So I simply commented on what I say - blue jeans, a seam visible on the inside, the seam on the outside with an invisible seam.
Aaron looked at me expectantly -and asked 'so what does that mean'. I replied 'I dont know, and dont want to try to make meaning. I am interested in you, your uniqueness, your individual experience'.
Aaron commented, 'I like slim jeans, and I like them simple, not having to choose everyday'.  
I said, 'Ok, so I have learned something about you already - you are a person who likes things simple.'
Aaron added, 'yes, when I focus on something I want to achieve, I dont want to be distracted, so I dont want to have to think about what to wear'.  
I told him that I could relate to that - I was less interested in what I wore, and more focused on what was of interest to me. This was a relational statement - connecting with him by bringing who I am into the contact.
I said, 'so I also know this about you'.  
Aaron then shared, 'I am focused on my own world, and not so outgoing'. I shared with him that I was different - more extroverted. Again, this provides a point of contact to his sharing.
I think asked him a feeling question - 'how do you feel about being about being more inwardly focused?'. He replied, 'I am a quiet person, and I am happy with being that way'.
So, I have learned some key things about him.  
I then asked him a contextual question - 'tell me about who in your family is quiet, and who is not'.
Aaron described his mother as quiet also, and his father as outgoing. He felt much more comfortable with his mother, and quite uncomfortable with his father, who would pressure him to be more expressive and louder. Aaron also spoke in a quiet voice.
I told him that I actually enjoyed his slow pace, and quiet thoughtful manner - another relational statement, so that his self relevantions did not just occur in a vacuum.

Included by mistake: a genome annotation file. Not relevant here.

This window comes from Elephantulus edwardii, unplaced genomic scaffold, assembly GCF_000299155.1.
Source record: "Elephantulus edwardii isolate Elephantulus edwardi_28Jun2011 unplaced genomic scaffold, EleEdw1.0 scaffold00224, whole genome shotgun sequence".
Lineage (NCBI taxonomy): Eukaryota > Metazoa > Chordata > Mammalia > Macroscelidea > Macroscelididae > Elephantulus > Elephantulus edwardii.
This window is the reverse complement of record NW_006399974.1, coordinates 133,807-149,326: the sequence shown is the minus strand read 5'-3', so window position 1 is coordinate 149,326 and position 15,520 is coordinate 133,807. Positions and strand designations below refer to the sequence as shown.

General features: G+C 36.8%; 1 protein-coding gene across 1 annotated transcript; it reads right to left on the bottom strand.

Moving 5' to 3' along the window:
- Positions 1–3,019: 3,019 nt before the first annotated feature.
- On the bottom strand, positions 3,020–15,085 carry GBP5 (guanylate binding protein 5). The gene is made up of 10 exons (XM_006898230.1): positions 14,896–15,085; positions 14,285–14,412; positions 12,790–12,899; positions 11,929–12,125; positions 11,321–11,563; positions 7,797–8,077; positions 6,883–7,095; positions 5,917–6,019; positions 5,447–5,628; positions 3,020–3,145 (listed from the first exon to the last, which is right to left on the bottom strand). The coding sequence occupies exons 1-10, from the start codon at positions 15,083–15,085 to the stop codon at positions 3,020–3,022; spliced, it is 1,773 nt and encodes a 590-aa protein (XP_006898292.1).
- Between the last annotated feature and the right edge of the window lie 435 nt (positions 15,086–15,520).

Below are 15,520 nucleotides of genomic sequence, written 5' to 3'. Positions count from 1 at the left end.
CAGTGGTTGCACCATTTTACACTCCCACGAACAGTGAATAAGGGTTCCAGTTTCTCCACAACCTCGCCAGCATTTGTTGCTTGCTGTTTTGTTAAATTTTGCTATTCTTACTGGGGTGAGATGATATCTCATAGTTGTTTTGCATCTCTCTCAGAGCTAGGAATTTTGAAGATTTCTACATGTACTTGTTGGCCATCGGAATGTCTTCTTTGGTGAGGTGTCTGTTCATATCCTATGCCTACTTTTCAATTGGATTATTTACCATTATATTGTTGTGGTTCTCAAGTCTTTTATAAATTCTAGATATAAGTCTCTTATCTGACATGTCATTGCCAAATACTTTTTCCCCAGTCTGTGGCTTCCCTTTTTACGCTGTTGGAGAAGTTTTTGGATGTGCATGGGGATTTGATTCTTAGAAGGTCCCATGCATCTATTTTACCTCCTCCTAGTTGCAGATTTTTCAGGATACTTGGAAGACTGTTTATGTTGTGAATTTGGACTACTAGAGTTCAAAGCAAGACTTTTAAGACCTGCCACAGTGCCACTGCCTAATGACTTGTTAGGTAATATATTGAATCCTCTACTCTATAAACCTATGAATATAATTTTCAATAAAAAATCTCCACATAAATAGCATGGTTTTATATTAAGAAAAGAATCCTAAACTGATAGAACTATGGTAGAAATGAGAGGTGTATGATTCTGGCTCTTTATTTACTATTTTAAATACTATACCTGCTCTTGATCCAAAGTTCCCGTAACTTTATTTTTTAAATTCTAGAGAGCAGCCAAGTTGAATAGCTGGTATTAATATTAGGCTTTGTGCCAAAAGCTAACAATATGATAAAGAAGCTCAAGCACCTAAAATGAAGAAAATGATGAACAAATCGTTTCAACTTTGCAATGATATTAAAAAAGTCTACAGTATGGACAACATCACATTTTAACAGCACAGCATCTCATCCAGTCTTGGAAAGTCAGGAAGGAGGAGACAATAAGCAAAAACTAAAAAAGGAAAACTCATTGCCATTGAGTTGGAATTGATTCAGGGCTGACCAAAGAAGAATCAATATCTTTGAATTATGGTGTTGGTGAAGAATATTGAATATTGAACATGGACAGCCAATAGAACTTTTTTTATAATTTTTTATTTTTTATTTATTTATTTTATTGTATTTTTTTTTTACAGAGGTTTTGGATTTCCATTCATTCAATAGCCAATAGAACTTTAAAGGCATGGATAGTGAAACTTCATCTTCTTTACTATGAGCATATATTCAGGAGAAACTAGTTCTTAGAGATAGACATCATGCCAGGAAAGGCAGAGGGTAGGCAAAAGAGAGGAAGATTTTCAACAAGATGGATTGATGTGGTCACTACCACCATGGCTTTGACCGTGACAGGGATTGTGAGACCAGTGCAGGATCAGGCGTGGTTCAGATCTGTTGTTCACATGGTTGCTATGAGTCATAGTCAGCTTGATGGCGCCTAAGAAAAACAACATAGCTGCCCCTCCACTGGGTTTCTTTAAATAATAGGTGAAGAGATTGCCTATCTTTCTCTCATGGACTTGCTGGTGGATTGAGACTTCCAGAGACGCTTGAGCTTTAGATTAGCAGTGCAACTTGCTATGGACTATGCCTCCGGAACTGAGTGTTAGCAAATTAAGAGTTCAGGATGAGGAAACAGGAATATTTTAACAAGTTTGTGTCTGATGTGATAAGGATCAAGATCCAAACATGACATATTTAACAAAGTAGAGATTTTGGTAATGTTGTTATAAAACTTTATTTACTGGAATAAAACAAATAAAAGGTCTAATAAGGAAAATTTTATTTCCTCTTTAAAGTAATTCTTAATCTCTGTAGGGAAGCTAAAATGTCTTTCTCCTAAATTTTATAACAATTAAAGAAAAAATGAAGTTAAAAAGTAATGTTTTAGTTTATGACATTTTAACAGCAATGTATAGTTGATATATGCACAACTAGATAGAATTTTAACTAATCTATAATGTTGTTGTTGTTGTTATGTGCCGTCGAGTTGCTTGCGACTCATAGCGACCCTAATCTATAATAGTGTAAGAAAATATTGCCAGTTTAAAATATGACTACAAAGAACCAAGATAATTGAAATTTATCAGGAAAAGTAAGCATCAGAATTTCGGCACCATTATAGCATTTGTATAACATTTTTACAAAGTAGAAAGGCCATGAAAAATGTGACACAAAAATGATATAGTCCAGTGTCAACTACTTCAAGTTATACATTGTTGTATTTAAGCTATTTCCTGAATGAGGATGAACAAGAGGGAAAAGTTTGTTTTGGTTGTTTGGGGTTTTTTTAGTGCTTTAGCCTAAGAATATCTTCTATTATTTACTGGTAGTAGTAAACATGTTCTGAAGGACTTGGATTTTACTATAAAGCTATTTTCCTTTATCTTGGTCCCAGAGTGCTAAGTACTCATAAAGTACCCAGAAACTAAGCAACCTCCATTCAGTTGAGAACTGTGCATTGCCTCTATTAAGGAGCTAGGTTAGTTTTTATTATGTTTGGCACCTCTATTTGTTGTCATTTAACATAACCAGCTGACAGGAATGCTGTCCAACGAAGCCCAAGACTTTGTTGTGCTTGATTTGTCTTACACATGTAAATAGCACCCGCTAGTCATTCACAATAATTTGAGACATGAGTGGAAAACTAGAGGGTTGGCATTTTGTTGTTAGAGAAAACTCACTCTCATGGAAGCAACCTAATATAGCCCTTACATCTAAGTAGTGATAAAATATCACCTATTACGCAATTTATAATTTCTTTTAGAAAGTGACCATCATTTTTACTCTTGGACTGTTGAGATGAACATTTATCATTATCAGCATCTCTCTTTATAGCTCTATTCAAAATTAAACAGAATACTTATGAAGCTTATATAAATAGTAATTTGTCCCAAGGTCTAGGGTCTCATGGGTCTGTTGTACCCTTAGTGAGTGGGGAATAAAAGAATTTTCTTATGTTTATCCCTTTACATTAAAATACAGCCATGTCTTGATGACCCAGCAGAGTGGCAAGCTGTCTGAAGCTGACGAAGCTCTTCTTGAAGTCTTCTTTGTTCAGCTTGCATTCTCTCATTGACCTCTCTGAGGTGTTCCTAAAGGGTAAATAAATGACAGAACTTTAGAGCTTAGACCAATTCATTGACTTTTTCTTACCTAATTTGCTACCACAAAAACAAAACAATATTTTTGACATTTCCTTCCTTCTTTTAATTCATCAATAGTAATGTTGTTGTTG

I think invited him into  an awareness experiment - to imagine I was his father, and see what he would like to say to me about being quiet.
He said 'You are always criticising me and the way I am'.
I pointed out this was a critical statement on Aaron's part, and did not really share who he was as a personal statement.
He tried again and said, 'You should be more tolerant of other ways of expression'. I pointed out this was a 'God' statement - telling his father how he should behave, what was correct. Again, I invited him to make a personal statement. Aaron was blank.
I explained this involved the word 'I' and the statement of a feeling.
For instance, 'I feel hurt when you dont accept my quietness'.
Aaron was at first reluctant - he said 'but that will hurt him'. I explained to him the difference between a personal, boundaried statement, which described his own experience and was therefore not 'hurtful' in terms of stepping over a boundary, and a critical or 'God' statement, such as he first made, that might. If we make such clear personal statements, then we are minimising our harm - and any reaction is then truly the other persons 'stuff', and indicates that they are not really interested in who we are or what we feel.
So Aaron said, 'I feel uncomfortable when you push me, and tell me I should be different'.  
I checked how he felt - he said, more comfortable - but he said 'I would find it difficult to say this to my father'. I explained that he may need more practice, or more support in a variety of ways before he might be ready to do so. However, what had shifted was his awareness, his skill in make an authentic statement, and his clarity about how he really liked being a quiet person.  
If we were to continue therapy, these would be very valuable themes to explore. We arrived at quite a core place, from an ordinary pair of jeans!

© Lifeworks 2012

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Who is this blog for?

These case examples are for therapists, students and those working in the helping professions. The purpose is to show how the Gestalt approach works in practice, linking theory with clinical challenges.

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Gestalt therapy demonstration sessions

Touching pain and anger: https://youtu.be/3r-lsBhfzqY (40m)

Permission to feel: https://youtu.be/2rSNpLBAqj0 (54m)

Marriage after 50: https://youtu.be/JRb1mhmtIVQ (1h 17m)

Serafina - Angel wings: https://youtu.be/iY_FeviFRGQ (45m)

Barb Wire Tattoo: https://youtu.be/WlA9Xfgv6NM (37m)

A natural empath; vibrating with joy: https://youtu.be/tZCHRUrjJ7Y (39m)

Dealing with a metal spider: https://youtu.be/3Z9905IhYBA (51m)

Interactive group: https://youtu.be/G0DVb81X2tY (1h 57m)